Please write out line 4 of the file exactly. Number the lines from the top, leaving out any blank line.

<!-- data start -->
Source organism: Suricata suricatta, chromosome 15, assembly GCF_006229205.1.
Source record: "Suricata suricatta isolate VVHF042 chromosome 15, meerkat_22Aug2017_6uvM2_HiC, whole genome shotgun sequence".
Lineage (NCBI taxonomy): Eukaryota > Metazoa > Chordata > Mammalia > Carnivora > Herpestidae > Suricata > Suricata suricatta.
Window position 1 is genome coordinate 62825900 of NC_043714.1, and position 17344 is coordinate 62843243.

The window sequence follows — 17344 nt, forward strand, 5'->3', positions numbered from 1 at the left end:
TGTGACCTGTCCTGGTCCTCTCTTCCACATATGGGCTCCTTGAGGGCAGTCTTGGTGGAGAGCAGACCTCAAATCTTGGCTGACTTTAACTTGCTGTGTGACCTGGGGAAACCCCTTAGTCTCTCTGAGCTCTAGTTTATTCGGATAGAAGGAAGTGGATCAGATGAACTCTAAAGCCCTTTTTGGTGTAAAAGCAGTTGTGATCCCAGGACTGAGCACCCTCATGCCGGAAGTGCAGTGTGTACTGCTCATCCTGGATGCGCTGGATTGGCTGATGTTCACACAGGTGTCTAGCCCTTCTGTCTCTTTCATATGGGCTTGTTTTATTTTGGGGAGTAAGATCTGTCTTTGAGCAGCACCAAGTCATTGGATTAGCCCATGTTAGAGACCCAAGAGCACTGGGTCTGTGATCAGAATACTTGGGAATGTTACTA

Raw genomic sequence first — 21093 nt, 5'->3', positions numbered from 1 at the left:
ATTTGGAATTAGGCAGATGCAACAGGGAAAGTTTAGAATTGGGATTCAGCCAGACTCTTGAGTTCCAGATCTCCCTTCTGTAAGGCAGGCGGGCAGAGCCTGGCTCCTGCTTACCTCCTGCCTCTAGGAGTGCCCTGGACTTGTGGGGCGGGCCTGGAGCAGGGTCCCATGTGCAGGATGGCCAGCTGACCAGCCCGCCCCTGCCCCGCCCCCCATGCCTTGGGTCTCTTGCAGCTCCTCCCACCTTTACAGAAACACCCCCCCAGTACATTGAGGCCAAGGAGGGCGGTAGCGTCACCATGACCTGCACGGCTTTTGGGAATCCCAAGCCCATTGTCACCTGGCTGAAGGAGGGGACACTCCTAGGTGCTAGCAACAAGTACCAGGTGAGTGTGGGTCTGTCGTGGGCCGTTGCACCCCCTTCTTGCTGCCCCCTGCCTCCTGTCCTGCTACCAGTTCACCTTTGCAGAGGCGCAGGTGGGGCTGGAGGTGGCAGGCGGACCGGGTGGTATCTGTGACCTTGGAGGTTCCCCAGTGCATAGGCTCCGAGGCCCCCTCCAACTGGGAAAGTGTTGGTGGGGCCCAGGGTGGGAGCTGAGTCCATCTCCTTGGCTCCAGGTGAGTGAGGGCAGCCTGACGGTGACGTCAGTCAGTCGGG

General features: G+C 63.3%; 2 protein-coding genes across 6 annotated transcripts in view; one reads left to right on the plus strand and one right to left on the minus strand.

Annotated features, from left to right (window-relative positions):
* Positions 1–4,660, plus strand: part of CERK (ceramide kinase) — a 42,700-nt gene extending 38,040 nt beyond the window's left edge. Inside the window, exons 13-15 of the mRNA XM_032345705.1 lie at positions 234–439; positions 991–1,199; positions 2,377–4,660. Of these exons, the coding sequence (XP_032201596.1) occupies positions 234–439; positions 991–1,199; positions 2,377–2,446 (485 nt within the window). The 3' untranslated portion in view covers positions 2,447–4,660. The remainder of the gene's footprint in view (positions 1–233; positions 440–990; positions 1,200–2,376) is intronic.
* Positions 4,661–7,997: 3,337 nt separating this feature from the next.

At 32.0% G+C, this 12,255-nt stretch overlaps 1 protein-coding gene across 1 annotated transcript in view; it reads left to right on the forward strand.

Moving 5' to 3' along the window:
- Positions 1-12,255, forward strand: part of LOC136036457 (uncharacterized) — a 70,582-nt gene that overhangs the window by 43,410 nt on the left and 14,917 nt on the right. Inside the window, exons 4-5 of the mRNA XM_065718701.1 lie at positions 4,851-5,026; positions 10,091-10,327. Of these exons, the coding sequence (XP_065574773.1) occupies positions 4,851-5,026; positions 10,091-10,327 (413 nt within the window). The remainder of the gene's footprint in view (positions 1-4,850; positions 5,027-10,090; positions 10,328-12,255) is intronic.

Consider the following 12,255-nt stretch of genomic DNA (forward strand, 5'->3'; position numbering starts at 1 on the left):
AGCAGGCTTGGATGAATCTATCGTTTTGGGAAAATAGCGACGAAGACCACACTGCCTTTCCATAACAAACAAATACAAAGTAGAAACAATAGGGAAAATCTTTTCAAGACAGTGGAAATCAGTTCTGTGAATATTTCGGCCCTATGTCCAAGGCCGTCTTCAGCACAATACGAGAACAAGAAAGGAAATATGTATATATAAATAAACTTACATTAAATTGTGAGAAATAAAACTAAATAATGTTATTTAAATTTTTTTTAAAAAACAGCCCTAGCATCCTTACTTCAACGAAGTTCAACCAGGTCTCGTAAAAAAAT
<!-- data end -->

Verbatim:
Window position 1 is genome coordinate 62825900 of NC_043714.1, and position 17344 is coordinate 62843243.